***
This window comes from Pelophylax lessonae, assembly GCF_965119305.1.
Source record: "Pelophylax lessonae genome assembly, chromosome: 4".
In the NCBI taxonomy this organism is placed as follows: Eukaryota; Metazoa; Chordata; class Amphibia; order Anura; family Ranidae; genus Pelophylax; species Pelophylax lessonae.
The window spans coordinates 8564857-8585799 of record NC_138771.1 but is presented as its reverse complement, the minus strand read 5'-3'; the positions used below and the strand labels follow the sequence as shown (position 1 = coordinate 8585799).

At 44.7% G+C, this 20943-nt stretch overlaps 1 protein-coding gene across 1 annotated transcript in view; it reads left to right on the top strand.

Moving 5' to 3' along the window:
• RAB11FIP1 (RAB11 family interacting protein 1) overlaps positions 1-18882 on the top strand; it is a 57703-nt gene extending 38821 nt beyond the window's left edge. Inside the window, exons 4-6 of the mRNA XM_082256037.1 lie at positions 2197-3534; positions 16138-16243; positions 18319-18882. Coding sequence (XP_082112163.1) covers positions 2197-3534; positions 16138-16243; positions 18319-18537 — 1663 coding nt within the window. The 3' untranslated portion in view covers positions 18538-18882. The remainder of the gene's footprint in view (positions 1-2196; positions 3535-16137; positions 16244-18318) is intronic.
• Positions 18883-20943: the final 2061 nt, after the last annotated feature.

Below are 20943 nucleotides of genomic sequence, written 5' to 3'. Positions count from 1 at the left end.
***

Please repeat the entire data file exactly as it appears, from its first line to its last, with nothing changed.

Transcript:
This window comes from Pelophylax lessonae, assembly GCF_965119305.1.
Source record: "Pelophylax lessonae genome assembly, chromosome: 4".
In the NCBI taxonomy this organism is placed as follows: Eukaryota; Metazoa; Chordata; class Amphibia; order Anura; family Ranidae; genus Pelophylax; species Pelophylax lessonae.
The window spans coordinates 8564857-8585799 of record NC_138771.1 but is presented as its reverse complement, the minus strand read 5'-3'; the positions used below and the strand labels follow the sequence as shown (position 1 = coordinate 8585799).

At 44.7% G+C, this 20943-nt stretch overlaps 1 protein-coding gene across 1 annotated transcript in view; it reads left to right on the top strand.

Moving 5' to 3' along the window:
• RAB11FIP1 (RAB11 family interacting protein 1) overlaps positions 1-18882 on the top strand; it is a 57703-nt gene extending 38821 nt beyond the window's left edge. Inside the window, exons 4-6 of the mRNA XM_082256037.1 lie at positions 2197-3534; positions 16138-16243; positions 18319-18882. Coding sequence (XP_082112163.1) covers positions 2197-3534; positions 16138-16243; positions 18319-18537 — 1663 coding nt within the window. The 3' untranslated portion in view covers positions 18538-18882. The remainder of the gene's footprint in view (positions 1-2196; positions 3535-16137; positions 16244-18318) is intronic.
• Positions 18883-20943: the final 2061 nt, after the last annotated feature.

Below are 20943 nucleotides of genomic sequence, written 5' to 3'. Positions count from 1 at the left end.